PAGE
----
Monday, 12 March 2012

Poetics, Aesthetics, and Ritual Magic

"For the inventors and practioners of the rites, however deeply versed in the lore of their subject and however obedient to its rules, often gave proof of the artistic temperament, to the advantage of the literature which has survived. The aim, like that of astrology, alchemy and applied science as a whole, was strictly practical; the means show evidence of creative instincts, poetical imagination and feeling for beauty and drama… Some of the rites are radiant and serene; others are lurid and even sinister; others again vibrate with spiritual power; and the boons demanded are not so disproportionate to the pressure brought to bear upon the gods as is too often the case. Although they include immunity from such commonplace ills as headaches and fevers and requests for beauty, victory and misfortunes on one’s foes, the most important processes were undertaken for loftier reasons: for divine visions or communion with gods, for immortality or regeneration, for dreams, for prophecies and oracles. And when the aim was a lower one: the procuring of a familiar spirit, or the constraint of another’s love, the language in its intensity and fecundity rises above the normal ritual level."[1]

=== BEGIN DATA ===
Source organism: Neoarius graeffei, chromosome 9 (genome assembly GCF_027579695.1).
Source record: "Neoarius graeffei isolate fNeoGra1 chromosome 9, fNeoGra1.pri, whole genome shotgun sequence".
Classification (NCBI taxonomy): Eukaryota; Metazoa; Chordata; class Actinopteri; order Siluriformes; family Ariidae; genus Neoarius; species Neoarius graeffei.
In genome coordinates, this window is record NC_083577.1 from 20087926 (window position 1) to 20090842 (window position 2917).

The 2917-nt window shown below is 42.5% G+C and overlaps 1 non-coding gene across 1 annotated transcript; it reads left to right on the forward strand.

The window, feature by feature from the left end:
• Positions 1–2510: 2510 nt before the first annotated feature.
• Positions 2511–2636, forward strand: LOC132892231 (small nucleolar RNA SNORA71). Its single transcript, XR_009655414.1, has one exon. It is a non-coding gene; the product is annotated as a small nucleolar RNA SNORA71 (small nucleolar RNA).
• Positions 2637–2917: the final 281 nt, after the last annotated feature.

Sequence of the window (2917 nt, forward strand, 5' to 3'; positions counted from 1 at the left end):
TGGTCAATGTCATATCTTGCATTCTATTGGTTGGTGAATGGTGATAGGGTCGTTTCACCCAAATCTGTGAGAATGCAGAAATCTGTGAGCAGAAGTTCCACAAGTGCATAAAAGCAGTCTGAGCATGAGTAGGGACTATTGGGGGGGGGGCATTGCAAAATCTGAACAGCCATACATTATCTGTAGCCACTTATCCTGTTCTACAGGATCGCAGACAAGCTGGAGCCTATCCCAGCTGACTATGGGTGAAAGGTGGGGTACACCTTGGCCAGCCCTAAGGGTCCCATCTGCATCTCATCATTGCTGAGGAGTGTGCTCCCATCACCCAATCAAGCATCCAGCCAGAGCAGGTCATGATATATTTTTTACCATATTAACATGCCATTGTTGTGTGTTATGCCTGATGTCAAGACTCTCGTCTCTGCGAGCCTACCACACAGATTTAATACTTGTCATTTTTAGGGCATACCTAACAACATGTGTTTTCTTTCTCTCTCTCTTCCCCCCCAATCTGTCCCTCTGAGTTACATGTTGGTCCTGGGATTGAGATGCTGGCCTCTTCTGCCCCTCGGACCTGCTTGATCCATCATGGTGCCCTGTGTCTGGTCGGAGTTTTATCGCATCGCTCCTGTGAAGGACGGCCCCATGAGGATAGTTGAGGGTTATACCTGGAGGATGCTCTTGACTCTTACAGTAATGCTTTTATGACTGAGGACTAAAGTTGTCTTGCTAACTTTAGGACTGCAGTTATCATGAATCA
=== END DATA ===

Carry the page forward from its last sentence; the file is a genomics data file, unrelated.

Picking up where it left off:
[1] Elizabeth M Butler, Ritual Magic, 1949, pages 4, 8-9.

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